After visiting all things Berber in El Khorbat, we left the town. We pulled off at a cliff overlooking an oasis of palm trees and mudbrick villages. Some aggressive guys were selling scarves, mostly Pashminas. They had quite a nice selection and I ended up buying two (a red cool patterned one and a pretty purple one) for 150 dirhams each (around $15). I got ripped off for sure. My fellow travelers gave me grief about buying more scarves, but I didn’t care. I was happy with my purchases. 🙂
An hour later, we settled into Hotel Amazir in Tinghir. The hotel was lovely but the rooms were basic. The upstairs lobby was nice enough but the basement dining area was especially inviting, overlooking a lovely pool surrounded by palm trees; the pool sat above an oasis and a burbling stream.
At 5:00, we met for a walk through the oasis. We started by wandering through the deserted town of Tinghir.
We descended into a recumbent green valley stretched out between two rose-gold rocky mountains. We strolled on a path cut through small farms, under effusive palm trees and alongside watercourses (called falaj in Oman). A delightful breeze tickled our skin, making the walk exceedingly pleasant; it was one of the highlights of our entire time in Morocco! As I often felt when I lived in Oman, it was refreshing and exhilarating to walk through greenery in the desert. I felt content to relive my multitudes of walks through mountains and date palm plantations. All I needed was my friend Mario along. 🙂
We came upon some mudbrick ruins; it was like encountering old friends.
We walked on a path shaded by palms, with water flowing through the watercourses.
I was of course taking pictures of everything, and Chai, the pediatrician from Thailand, started taking pictures of the same subjects I was photographing. “You my teacher,” he said, with his impish smile. I assured him I didn’t know much about photography, but he kept following and teasing me as we photographed the same things. He repeated, “You the teacher!” He had an expensive-looking camera, so I assumed he was more professional than the amateur photographer I considered myself to be. Our lighthearted interactions made the walk even more pleasant; he was such an innocent and endearing companion.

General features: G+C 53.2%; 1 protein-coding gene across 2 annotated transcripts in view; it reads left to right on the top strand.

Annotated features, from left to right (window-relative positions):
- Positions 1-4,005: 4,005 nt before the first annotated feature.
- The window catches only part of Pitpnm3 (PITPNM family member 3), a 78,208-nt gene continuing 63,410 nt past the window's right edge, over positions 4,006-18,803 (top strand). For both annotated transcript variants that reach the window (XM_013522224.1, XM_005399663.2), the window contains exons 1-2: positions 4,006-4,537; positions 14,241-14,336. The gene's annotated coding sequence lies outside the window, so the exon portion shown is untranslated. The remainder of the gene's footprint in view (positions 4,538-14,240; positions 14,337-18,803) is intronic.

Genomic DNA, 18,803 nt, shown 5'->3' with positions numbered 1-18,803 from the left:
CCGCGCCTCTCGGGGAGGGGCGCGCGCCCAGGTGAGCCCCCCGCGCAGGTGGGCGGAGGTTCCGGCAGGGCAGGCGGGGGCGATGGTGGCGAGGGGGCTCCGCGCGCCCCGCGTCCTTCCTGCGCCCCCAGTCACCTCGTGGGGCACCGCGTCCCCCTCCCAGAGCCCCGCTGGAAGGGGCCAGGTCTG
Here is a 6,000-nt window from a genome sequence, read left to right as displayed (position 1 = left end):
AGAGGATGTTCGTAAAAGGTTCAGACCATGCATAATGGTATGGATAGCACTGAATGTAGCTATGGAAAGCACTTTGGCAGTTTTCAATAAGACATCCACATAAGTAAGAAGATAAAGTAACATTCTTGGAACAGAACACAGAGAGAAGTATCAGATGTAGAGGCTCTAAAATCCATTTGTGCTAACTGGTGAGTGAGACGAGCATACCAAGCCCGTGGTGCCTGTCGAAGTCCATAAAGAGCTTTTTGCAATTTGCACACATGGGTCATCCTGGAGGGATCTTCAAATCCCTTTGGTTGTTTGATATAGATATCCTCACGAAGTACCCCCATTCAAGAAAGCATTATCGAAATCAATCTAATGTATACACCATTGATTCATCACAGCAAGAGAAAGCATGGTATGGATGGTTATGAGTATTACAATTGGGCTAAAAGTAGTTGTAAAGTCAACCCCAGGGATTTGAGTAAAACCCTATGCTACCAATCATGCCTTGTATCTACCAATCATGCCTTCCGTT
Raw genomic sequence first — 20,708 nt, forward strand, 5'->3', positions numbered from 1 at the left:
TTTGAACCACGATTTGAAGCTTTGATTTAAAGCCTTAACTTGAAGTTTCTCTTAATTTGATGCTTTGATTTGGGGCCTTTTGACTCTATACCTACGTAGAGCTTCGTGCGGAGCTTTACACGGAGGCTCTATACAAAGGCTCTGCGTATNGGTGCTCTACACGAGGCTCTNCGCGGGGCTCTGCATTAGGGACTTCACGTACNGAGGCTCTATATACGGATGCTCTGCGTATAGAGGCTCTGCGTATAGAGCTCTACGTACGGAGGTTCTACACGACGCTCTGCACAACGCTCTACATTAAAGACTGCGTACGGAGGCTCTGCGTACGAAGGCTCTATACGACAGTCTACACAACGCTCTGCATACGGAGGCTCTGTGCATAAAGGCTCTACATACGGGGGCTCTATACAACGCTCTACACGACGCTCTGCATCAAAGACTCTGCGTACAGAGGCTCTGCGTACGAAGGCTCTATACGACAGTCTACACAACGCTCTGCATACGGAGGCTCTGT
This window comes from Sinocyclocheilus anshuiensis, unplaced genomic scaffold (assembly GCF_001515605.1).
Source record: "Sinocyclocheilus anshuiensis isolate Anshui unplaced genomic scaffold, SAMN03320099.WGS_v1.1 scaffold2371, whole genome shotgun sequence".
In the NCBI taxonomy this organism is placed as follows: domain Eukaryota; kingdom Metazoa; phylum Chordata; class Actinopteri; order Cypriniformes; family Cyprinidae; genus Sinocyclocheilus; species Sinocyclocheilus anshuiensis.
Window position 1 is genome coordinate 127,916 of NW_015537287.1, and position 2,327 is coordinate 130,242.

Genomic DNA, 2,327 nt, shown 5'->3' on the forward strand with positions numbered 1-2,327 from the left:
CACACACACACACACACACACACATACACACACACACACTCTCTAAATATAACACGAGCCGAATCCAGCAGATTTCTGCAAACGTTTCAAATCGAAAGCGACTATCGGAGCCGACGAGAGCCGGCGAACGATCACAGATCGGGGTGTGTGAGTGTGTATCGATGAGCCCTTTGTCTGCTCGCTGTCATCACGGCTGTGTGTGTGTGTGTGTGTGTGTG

We strolled past local people gathering crops and carrying them in fabric bundles on their heads or in carts pulled by donkeys. They seemed gregarious with one another; their laughter danced and cartwheeled across the garden plots.
More ruins tumbled down the brown mountain on one side of the oasis, and poppies swayed in the breeze.
I loved the sound of the date palms rustling overhead in the breeze, and the earthy smell of the crops.
Donkeys brayed and squealed as we made our way across the fields. Their sing-song bellows faded behind us as we climbed over 100 steps to the top of the village. From there, we had great views of the oasis, the farms, towns and ruins.
In the village, Saeed picked us up in the van and took us to Todra Gorge for our last short walk of the day.
*Steps: 13,835, or 5.86 miles*
*Monday, April 15, 2019*
“PROSE” INVITATION: I invite you to write up to a post on your own blog about a recently visited particular destination (not journeys in general). Concentrate on any intention you set for your prose.
One of my intentions was to write about how I reveled in an experience. Did I bask in the light, the breeze, the rustling of leaves on the trees? Truly possessing a scene is making a conscious effort to observe closely.
It doesn’t matter whether you write fiction or non-fiction for this invitation. You can either set your own writing intentions, or use one of the prompts I’ve listed on this page: writing prompts: prose. You can also include photos, of course.
Include the link in the comments below by Monday, March 9 at 1:00 p.m. EST. When I write my post in response to this invitation on Tuesday, March 10, I’ll include your links in that post.
This will be an ongoing invitation. Feel free to jump in at any time. 🙂
I hope you’ll join in our community. I look forward to reading your posts!
the ~ wander.essence ~ community
I invite you all to settle in and read a few posts from our wandering community. I promise, you’ll be inspired. 🙂
- Mari, of Mari’s Travels with Her Camera, wrote a piece using a sentence she found from a random book to tell of two beautiful German towns, Bremen and Bremerhaven.
Thanks to all of you who wrote prosaic posts following intentions you set for yourself.